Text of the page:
Here is the center back pleat of this kilt marked.
    I start at the hem.



    I move up the pleat marking about every six inches till I get to the bottom of the Fell.
    I already know how many pleats there will be in this kilt. I also know what the waist measurement is across the pleated area. (Waist minus apron width)
    All I have to do is divide the distance by the number of pleats. This is the pleat width at the waist.
    I mark my layout template with this narrow width and mark this at the top of the Fell.

    Straight lines (or very slightly curved ones if the person has a pronounced hip to waist difference) and I have marked the taper.



    I then press the pleat right on the lines.



    Now that everything is marked, tapered and pressed I can stitch the pleats just as you would using "TAoK".



    And yes, this kilt I am making is to be fully hand stitched.
    Meant to be worn at Full Rise.

    But with a twist. This kilt will have pockets.

    Last edited by Steve Ashton; 4th February 14 at 12:33 PM.
    Steve Ashton
    www.freedomkilts.com
    Skype (webcam enabled) thewizardofbc
    I wear the kilt because:
    Swish + Swagger = Swoon.

  6. #26
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    Well, that's it folks. An Engineer laying out the pleats for a kilt.

    The Art of Kiltmaking is still the authoritative guide and method to traditional kiltmaking. But even Barb will admit that it is only one way to skin the cat.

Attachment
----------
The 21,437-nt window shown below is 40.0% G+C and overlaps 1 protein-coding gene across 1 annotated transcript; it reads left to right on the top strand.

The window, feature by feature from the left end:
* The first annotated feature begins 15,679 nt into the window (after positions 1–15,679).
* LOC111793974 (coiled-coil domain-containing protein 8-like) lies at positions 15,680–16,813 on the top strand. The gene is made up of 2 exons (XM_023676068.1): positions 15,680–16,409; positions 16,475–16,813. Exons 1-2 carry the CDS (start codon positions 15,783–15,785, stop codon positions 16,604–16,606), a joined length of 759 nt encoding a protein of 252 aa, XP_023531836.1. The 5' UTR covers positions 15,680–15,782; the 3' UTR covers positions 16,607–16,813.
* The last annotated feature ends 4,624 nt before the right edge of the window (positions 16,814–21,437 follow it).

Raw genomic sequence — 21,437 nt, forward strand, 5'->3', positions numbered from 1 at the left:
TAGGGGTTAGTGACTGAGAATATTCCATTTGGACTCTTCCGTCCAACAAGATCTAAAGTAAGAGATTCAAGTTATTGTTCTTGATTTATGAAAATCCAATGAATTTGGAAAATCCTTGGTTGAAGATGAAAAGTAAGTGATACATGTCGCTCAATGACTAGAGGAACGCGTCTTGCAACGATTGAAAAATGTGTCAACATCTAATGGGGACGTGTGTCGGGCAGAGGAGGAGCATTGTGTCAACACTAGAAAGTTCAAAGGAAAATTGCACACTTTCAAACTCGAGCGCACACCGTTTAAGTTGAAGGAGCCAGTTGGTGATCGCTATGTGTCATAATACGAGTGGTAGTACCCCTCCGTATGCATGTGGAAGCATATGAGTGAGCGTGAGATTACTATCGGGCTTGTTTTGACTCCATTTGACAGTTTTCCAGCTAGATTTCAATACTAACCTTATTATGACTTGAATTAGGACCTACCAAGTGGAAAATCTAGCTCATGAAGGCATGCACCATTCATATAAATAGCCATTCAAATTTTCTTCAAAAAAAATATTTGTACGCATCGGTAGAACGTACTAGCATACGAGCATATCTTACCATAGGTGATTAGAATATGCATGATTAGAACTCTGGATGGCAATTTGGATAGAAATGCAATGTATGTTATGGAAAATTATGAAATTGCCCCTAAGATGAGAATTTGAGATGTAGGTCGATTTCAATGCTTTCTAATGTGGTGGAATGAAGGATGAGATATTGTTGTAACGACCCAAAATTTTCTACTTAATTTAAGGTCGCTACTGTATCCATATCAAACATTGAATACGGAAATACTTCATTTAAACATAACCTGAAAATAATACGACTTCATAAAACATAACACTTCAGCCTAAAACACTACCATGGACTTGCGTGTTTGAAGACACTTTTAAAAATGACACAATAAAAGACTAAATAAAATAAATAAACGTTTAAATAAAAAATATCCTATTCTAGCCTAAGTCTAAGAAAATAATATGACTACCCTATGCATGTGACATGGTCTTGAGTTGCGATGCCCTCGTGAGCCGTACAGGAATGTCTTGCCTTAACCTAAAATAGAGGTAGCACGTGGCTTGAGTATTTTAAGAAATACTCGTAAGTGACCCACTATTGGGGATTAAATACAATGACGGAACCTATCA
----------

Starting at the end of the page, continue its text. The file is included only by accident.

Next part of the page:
I approach things a little differently but the goal is the same. To create a kilt that fits the wearer perfectly, hangs and swishes well, and will last for a lifetime.

    My system is just my way of getting to the goal.

    This is exactly the same way I made my Dress Blue Kilt. It is pleated to the Stripe.



    But the same system was used. I still had to know how many pleats the kilt would have and I still needed to know how wide each pleat would be.
    The only difference was when pleating to the stripe I use the same part of the layout template. When pleating to the Sett I use the entire layout strip.

    Anyone who wishes to try my method, please feel free.

    I will of course be teaching this method in full detail at Kilt Kamp. If anyone is still fuzzy about this method or wants more detail I'll now open this thread to your questions.
    Steve Ashton
    www.freedomkilts.com
    Skype (webcam enabled) thewizardofbc
    I wear the kilt because:
    Swish + Swagger = Swoon.

  7. The Following User Says 'Aye' to The Wizard of BC For This Useful Post:


  8. #27
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    28th January 14
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    Thanks for the detailed photos and instructions.
    It's interesting to see a different method. I especially like how you press the pleats before sewing. I was wondering if that was an option.

  9. #28
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    Quote Originally Posted by The Wizard of BC View Post
    The only difference was when pleating to the stripe I use the same part of the layout template. When pleating to the Sett I use the entire layout strip.
    Thank you Steve for taking the time to show us all this method,